Friday, August 19, 2016

Europe Adventure: Day Thirteen, Part one- The Tower of London

On Sunday, April 17th we slept in a little bit and made sure to not leave the hotel until I had a plan and knew exactly which tube stations we would need to use throughout the day. We bought Visitor Oyster cards through their website early enough that we were able to get them in the mail and have them with us as soon as we were in London.These were pre-loaded with 15 pounds so we could just tap them in and out at the tube stations and not have to worry about buying tickets each time we needed to ride the train. 
We had breakfast at our hotel and then walked a couple of blocks to our closest tube station. 
Along the way I found the hoodie Abi wanted in a little shop. 
I did not want to risk not getting it later so I bought her and Maddy both one. That meant I had to carry them around all day but it was worth it to me. 
We went to the Bayswater tube station. 
The only problem was that we needed the Circle line... and the Circle line was closed. 
But they had really good instructions on what to do so we were able to get on a different line and find our way to the station we needed a different way. 
I took this in the Bayswater station whilst waiting on the train. 
I really liked this station. 

We took the train to the Tower Hill stop. 
I already had our tickets to the Tower of London so we went into the guest services to get our hard copy of our tickets and were able to bypass the larger line waiting to buy them. 
It was pretty exciting to be at the Tower of London!

I found it to be so strange to be able to turn around and see modern buildings and then turn back around and see something that was so old and had so much history. 

We really wanted to do a tour with the Beefeaters (Yeoman Warders)... but it was really crowded and we could hardly hear anything he said. 
So finally we decided to just set off on our own. 
If we are ever back I would like to try to go on a week day and hope that it would be a bit less crowded because I have heard so many good things about doing a tour with them.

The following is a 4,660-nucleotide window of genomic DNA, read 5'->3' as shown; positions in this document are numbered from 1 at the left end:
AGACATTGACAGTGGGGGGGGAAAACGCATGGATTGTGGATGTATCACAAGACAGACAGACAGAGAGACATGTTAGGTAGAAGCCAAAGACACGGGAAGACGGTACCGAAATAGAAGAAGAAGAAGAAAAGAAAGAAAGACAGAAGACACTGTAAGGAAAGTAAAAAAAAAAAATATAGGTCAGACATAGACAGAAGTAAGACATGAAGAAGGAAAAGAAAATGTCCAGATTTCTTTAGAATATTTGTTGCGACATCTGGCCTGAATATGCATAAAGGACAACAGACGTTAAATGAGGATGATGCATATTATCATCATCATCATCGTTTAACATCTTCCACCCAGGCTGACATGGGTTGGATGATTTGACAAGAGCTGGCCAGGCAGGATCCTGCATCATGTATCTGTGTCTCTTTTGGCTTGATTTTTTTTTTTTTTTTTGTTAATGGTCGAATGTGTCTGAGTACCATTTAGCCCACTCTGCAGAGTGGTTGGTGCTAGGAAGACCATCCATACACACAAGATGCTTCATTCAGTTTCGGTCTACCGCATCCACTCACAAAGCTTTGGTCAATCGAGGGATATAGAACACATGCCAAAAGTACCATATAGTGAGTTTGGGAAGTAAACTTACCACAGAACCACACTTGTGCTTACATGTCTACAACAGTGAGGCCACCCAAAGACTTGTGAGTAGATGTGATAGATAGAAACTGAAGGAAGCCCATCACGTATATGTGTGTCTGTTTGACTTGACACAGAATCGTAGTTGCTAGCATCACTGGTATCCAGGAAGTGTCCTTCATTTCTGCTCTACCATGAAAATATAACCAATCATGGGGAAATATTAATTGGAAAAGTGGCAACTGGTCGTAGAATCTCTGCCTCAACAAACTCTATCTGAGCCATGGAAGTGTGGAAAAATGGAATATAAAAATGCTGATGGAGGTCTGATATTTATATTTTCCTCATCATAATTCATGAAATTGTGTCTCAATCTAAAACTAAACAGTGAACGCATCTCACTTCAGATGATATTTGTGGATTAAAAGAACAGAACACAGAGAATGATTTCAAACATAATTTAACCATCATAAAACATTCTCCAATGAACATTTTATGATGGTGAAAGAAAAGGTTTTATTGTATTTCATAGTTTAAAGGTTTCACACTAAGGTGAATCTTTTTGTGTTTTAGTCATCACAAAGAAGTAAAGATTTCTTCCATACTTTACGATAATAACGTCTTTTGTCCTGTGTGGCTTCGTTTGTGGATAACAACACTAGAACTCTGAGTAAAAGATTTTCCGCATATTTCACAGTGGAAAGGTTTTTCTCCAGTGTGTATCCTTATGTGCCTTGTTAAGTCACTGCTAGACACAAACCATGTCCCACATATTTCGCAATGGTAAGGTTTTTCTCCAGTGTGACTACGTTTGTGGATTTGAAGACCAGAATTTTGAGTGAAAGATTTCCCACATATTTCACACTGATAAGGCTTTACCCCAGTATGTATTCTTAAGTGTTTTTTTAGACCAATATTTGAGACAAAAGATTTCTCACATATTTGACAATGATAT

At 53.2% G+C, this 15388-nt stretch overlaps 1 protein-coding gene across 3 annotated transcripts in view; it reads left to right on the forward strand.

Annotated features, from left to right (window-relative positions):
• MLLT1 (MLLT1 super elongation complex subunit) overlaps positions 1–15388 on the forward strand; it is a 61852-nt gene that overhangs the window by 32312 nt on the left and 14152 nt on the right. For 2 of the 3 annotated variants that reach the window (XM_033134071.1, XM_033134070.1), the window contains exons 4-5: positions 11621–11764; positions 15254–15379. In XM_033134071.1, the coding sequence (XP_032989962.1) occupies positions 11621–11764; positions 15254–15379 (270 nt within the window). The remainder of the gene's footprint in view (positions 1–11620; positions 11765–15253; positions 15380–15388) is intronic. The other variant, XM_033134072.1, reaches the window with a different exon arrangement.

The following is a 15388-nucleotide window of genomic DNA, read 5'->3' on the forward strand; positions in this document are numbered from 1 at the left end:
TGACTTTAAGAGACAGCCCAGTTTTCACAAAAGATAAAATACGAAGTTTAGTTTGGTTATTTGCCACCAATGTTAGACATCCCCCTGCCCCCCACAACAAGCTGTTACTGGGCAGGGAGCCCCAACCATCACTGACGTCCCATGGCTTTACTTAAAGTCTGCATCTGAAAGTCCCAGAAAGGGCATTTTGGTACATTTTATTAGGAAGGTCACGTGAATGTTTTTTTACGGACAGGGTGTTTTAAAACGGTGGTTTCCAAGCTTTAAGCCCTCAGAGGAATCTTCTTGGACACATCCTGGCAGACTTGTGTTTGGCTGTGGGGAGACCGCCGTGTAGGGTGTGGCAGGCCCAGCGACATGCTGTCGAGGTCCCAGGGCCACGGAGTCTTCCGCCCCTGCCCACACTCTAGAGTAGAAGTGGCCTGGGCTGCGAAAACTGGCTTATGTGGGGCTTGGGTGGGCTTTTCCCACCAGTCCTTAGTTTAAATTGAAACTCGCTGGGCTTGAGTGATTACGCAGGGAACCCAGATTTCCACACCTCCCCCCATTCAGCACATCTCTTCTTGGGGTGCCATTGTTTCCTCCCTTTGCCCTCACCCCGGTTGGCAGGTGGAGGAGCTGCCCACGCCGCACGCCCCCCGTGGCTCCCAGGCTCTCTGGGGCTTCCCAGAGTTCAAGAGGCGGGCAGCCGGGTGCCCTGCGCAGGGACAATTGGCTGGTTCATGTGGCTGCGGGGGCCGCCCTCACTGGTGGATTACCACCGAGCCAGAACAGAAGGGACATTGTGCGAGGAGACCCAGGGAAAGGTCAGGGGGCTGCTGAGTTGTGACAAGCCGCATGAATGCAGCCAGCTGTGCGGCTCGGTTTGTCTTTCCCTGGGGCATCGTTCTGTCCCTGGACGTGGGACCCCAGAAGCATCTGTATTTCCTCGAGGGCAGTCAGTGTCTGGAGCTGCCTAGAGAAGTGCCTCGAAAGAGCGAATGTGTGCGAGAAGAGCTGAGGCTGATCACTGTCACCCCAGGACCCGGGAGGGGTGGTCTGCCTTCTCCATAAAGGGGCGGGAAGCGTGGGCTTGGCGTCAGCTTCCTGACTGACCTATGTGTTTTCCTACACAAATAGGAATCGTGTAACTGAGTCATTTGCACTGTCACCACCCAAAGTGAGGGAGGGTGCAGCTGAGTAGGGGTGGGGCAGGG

We did pick up some audio guides but then later realized that the signs at each of the attractions give you pretty much the same information and we hardly used them at all. I would not rent those again. 
Our first stop along our walk was at the Traitor's Gate. 

Traitor's Gate was the water entrance to the Tower. 
It was designed by Master James of St George so that King Edward the first could arrive by river. It was then used as a way to bring in prisoners by going along the Thames. 
Anne Boley, Sir Thomas More, Queen Catherine Howard, and Lady Jane Grey were among the many prisoners that were brought in through the Traitor's Gate.

As we walked along I saw this cool little pathway....

I spy Tower Bridge...

We then went to tour the White Tower. 

The White Tower is the oldest part of the Tower of London. 
We saw the place where they found the bodies of the two young princes believed to have been killed by Richard the third. 

From up on the White Tower we had amazing views of Tower Bridge and the Thames. 
(as well as a lot of other cool things)

Inside the White Tower they have the Royal Armouries collection. Part of this is the Line of Kings. 
The arms and armour display has the armours of Henry the 8th, Charles the first, and James the 2nd amongst others. 
It was really cool to see all of it. It is so old and they even had the armour for the horses.

I had to get some close ups as the detailing was amazing. 

Can you imagine a child that small going onto the battlefield? 
This armour is believed to be for Prince Henry Stuart, made in about 1608.